Correlation between the beam profile from a curing light and the microhardness of four resins

Highlights

  • The spatial irradiance and spectral emission from a LCU may not be homogeneous.

  • LCUs with an inhomogeneous output can affect localized hardness values of RBCs.

  • Researchers and manufacturers should be aware of the effects of beam inhomogeneity.

Abstract

Objective

To demonstrate the effect of localized irradiance and spectral distribution inhomogeneities of one LED-based dental light-curing unit (LCU) on the corresponding microhardness values at the top, and bottom surfaces of four dental resin-based composites (RBCs), which contained either camphorquinone (CQ) alone or a combination of CQ and monoacylphosphine oxide (TPO) as photoinitiators.

Methods

Localized irradiance beam profiles from a polywave LED-based LCU were recorded five times using a laser beam analyzer, without and with either a 400 nm or 460 nm narrow bandpass filter placed in front of the camera lens. Five specimens of each of the four RBCs (two containing CQ/TPO and two containing CQ-only) were exposed for 5-, 10-, or 30-s with the light guide directly on the top surface of the RBC. After 24 h, Knoop microhardness values were measured at 45 locations across the top and bottom surfaces of each specimen. Microhardness readings for each RBC surface and exposure time were correlated with localized patterns of the LCU beam profile, measured using the 400 nm and 460 nm bandpass filters. Spearman rank correlation was used to avoid relying on an assumption of a bivariate normal distribution for the KHN and irradiance.

Results

The local irradiance and spectral emission values were not uniformly distributed across the light tip. There was a strong significant positive correlation with the irradiance beam profile values from the LCU taken through bandpass filters and the microhardness maps of the RBC surfaces exposed for 5 and 10 s. The strength of this correlation decreased with increasing exposure time for the RBCs containing CQ only, and increased for the RBCs containing both CQ and TPO.

Conclusions

Localized beam and spectral distributions across the tip end of the light guide strongly correlated with corresponding areas of microhardness in both the top and bottom surfaces among four RBCs with different photoinitiator contents.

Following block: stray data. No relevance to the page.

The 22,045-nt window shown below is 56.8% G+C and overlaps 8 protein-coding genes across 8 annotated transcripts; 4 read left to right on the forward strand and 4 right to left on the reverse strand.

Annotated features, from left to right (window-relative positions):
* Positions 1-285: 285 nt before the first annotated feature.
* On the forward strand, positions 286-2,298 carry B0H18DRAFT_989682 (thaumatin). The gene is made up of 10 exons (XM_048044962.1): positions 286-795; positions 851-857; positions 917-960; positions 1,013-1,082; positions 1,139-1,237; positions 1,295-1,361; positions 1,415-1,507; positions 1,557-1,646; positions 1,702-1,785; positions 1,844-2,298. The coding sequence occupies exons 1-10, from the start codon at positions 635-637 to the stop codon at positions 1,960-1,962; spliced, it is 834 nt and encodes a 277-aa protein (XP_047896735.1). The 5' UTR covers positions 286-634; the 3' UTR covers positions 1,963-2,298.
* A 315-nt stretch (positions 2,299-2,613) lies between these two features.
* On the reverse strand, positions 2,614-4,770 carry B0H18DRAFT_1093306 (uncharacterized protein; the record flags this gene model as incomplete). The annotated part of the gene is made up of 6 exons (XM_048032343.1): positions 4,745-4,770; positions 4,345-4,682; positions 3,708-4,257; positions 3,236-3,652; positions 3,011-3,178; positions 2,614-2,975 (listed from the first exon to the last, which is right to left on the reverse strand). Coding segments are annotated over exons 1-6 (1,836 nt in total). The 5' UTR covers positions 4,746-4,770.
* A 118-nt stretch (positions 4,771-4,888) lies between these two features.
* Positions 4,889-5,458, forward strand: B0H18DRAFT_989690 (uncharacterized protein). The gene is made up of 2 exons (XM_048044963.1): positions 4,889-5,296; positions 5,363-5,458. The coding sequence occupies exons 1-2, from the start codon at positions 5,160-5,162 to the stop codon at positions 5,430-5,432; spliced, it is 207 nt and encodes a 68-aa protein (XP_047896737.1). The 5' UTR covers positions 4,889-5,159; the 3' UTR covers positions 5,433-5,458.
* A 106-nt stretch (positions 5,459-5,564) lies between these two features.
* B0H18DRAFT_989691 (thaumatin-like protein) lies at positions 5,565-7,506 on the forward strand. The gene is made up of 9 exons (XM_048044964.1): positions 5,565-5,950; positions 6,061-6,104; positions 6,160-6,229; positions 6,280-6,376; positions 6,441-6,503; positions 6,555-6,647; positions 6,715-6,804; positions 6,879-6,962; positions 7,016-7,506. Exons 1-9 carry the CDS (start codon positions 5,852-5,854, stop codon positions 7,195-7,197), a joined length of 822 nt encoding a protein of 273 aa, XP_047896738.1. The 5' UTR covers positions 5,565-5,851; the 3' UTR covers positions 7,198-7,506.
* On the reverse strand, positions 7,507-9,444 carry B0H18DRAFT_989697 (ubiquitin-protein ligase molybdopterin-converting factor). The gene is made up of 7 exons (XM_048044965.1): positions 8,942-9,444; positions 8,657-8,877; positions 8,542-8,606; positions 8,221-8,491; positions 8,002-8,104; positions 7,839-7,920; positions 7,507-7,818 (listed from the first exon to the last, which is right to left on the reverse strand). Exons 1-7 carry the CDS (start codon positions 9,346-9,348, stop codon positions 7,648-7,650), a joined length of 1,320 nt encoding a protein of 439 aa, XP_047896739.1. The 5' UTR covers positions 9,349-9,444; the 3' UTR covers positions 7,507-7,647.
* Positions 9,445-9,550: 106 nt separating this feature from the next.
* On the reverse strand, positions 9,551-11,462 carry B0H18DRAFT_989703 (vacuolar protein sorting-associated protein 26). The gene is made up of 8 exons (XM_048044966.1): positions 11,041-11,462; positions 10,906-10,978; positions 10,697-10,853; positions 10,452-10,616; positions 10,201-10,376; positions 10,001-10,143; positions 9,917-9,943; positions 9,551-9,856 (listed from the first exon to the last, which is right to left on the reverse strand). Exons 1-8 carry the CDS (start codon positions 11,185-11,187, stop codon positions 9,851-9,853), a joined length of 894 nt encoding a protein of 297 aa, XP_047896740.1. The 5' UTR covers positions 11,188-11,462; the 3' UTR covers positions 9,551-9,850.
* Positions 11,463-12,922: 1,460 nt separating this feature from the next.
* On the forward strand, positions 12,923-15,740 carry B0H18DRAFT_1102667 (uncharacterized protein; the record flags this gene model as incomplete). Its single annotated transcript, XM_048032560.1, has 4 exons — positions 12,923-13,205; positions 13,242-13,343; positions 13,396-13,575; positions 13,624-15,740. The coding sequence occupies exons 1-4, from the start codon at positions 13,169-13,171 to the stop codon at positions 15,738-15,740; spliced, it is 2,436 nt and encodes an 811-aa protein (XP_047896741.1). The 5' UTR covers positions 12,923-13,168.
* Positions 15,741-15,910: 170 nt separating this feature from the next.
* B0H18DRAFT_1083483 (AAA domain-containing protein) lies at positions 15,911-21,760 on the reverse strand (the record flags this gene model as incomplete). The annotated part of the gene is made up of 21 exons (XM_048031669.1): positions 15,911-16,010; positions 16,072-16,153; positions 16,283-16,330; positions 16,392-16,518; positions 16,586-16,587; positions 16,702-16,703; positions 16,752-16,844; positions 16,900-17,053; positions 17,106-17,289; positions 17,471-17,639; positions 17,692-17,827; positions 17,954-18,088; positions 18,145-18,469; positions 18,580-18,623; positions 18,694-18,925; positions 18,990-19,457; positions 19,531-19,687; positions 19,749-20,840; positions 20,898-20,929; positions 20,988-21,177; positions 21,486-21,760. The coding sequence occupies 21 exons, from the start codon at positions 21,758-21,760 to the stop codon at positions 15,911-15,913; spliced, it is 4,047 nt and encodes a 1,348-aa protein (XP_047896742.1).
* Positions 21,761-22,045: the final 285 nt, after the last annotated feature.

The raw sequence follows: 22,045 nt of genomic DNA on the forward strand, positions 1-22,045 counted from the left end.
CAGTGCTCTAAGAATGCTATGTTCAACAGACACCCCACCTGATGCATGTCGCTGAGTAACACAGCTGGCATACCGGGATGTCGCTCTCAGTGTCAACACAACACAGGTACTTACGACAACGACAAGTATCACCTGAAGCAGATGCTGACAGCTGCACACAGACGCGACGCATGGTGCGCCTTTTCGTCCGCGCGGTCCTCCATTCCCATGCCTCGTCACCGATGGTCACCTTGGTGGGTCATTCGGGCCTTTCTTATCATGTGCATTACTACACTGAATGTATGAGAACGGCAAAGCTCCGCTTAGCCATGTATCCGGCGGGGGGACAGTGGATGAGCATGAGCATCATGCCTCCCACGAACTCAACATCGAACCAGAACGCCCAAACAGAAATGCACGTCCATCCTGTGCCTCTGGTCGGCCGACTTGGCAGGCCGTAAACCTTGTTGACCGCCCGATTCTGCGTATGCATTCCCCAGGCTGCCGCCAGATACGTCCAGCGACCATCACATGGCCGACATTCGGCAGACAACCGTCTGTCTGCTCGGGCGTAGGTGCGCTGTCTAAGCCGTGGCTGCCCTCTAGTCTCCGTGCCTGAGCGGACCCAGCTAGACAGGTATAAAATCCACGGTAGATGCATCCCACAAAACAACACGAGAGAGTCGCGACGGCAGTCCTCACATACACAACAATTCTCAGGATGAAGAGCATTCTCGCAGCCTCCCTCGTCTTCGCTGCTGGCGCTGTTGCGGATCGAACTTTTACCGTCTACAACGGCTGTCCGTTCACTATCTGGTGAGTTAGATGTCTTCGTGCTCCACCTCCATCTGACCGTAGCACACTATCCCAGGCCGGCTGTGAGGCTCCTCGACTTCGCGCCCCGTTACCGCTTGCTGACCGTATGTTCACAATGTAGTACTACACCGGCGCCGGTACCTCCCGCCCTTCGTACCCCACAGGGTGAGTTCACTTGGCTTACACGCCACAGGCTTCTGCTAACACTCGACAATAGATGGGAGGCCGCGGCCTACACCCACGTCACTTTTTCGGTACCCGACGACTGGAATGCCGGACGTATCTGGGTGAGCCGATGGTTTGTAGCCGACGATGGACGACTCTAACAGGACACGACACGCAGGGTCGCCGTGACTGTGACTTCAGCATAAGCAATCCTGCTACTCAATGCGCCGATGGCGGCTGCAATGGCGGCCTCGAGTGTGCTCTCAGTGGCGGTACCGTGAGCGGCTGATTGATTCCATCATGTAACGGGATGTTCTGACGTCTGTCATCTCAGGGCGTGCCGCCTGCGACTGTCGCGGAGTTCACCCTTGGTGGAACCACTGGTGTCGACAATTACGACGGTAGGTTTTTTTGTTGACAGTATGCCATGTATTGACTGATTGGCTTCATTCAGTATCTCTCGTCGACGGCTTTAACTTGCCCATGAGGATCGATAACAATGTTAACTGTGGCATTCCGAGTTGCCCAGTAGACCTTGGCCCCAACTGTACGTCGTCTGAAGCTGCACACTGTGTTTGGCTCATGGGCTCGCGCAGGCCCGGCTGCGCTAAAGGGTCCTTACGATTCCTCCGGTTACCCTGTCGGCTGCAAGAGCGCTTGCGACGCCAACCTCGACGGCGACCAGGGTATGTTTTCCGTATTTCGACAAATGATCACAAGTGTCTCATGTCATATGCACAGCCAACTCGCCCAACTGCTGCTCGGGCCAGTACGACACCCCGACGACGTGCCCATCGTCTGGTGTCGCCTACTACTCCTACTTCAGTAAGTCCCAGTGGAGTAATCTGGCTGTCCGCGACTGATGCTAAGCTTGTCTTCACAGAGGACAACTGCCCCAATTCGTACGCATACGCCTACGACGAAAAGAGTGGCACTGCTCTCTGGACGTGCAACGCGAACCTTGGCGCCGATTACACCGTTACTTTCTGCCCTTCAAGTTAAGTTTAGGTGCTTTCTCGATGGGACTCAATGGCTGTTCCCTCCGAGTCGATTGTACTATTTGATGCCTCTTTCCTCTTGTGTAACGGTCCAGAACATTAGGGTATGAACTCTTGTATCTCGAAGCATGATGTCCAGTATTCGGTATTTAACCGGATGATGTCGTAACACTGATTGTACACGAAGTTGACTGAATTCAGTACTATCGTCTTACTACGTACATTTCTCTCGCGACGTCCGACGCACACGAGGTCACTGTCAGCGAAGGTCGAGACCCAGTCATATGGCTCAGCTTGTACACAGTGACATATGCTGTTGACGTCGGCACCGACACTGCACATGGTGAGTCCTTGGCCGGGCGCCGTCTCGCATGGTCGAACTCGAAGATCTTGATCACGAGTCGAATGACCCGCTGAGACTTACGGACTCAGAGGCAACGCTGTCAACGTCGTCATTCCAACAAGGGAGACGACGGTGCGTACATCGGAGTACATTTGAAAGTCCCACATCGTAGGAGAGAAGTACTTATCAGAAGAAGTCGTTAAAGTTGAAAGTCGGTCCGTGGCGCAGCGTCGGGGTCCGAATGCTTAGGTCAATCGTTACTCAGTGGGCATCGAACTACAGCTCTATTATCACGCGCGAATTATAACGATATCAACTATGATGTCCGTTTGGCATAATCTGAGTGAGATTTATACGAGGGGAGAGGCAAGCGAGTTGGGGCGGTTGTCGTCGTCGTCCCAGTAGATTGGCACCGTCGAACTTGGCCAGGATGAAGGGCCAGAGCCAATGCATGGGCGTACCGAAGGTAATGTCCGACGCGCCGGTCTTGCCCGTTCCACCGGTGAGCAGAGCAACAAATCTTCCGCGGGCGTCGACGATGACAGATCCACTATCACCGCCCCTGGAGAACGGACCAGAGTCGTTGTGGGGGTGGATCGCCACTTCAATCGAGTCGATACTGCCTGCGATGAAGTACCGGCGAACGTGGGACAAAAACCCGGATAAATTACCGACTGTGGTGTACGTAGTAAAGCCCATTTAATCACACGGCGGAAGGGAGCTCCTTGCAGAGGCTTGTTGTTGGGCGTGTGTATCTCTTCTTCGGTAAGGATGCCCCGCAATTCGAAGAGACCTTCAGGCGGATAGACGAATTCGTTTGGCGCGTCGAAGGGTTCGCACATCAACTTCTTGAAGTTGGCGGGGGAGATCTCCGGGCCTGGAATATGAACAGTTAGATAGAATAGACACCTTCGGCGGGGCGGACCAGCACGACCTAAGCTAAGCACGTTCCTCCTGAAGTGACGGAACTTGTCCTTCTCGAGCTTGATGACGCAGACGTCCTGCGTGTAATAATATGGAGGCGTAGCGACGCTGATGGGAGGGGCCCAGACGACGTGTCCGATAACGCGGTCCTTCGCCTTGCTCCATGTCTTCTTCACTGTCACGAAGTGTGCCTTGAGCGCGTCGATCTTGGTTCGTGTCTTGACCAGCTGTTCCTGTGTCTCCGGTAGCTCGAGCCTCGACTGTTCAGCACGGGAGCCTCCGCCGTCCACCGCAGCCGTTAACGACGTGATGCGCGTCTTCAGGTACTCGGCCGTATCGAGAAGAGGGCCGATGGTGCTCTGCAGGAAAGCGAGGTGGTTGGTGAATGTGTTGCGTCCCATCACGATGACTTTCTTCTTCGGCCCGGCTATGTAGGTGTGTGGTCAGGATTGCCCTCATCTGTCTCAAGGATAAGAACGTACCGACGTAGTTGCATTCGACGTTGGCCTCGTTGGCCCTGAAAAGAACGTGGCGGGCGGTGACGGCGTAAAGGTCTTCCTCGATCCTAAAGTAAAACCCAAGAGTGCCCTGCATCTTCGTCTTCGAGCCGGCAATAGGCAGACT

Significance

A light-curing unit with a highly inhomogeneous light output can adversely affect localized microhardness of resin-based composites and this may be a contributing factor for premature failure of a restoration.

Introduction

More than two hundred sixty million direct resin-based composite (RBC) restorations are placed annually worldwide . Premature failure of these restorations will have significant health and financial implications. Several recent reports indicate that the median longevity of posterior RBCs placed in dental offices worldwide is close to a mere 6 years . A recent Cochrane review reported that posterior RBCs are almost twice as likely to fail as amalgam restorations . The two most common causes of failure are secondary caries and bulk fracture. Both these outcomes may be the result of inadequate photo-polymerization of the RBC, which is known to adversely affect both the RBC properties and the bond strength between the RBC and preparation walls . Thus it is important to examine the likely causes of inadequate photo-polymerization of RBC restorations.

To ensure optimal photo-polymerization of the RBC, the radiant exposure and spectral range requirements of the RBC must be fulfilled by the radiant output from the light-curing unit (LCU), while avoiding damage to the oral tissues caused by excessive temperature increases . The most commonly used photosensitizer in RBCs is camphorquinone (CQ). However, CQ is bright yellow and it only moderately photobleaches upon exposure to a LCU when using clinically relevant times . Alternative photoinitiators that are not as chromogenic as CQ are used by some RBC manufacturers . These alternative photoinitiators, such as monoacylphosphine oxide (TPO) and derivatives of dibenzoyl germanium , have peak absorbance values below 420 nm . Consequently, these photoinitiators will not be efficiently activated by monowave LED-based LCUs that deliver light mostly in the 445 nm to 480 nm spectral range . Although these alternative photoinitiators are more reactive than CQ, fewer of these photons will reach the bottom of the RBC due to the effects of filler particle size and increased Rayleigh scattering of the lower wavelengths of light .